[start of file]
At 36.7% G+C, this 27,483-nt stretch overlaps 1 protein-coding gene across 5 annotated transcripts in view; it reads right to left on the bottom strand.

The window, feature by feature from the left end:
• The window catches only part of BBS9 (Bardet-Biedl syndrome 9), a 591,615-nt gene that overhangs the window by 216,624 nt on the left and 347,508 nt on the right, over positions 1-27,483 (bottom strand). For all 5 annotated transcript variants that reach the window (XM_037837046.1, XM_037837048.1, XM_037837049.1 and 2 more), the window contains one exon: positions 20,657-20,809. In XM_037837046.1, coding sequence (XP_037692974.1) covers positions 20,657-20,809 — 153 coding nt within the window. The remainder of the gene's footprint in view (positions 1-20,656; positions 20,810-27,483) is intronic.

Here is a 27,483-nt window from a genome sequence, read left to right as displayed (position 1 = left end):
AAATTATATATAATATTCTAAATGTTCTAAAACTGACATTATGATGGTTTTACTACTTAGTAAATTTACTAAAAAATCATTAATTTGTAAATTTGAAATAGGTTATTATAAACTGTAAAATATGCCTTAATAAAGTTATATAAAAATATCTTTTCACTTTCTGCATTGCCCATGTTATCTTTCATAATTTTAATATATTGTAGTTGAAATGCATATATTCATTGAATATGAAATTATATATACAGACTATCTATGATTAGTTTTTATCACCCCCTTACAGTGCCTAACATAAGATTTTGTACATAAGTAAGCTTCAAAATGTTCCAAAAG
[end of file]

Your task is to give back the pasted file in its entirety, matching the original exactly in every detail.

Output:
At 36.7% G+C, this 27,483-nt stretch overlaps 1 protein-coding gene across 5 annotated transcripts in view; it reads right to left on the bottom strand.

The window, feature by feature from the left end:
• The window catches only part of BBS9 (Bardet-Biedl syndrome 9), a 591,615-nt gene that overhangs the window by 216,624 nt on the left and 347,508 nt on the right, over positions 1-27,483 (bottom strand). For all 5 annotated transcript variants that reach the window (XM_037837046.1, XM_037837048.1, XM_037837049.1 and 2 more), the window contains one exon: positions 20,657-20,809. In XM_037837046.1, coding sequence (XP_037692974.1) covers positions 20,657-20,809 — 153 coding nt within the window. The remainder of the gene's footprint in view (positions 1-20,656; positions 20,810-27,483) is intronic.

Here is a 27,483-nt window from a genome sequence, read left to right as displayed (position 1 = left end):
AAATTATATATAATATTCTAAATGTTCTAAAACTGACATTATGATGGTTTTACTACTTAGTAAATTTACTAAAAAATCATTAATTTGTAAATTTGAAATAGGTTATTATAAACTGTAAAATATGCCTTAATAAAGTTATATAAAAATATCTTTTCACTTTCTGCATTGCCCATGTTATCTTTCATAATTTTAATATATTGTAGTTGAAATGCATATATTCATTGAATATGAAATTATATATACAGACTATCTATGATTAGTTTTTATCACCCCCTTACAGTGCCTAACATAAGATTTTGTACATAAGTAAGCTTCAAAATGTTCCAAAAG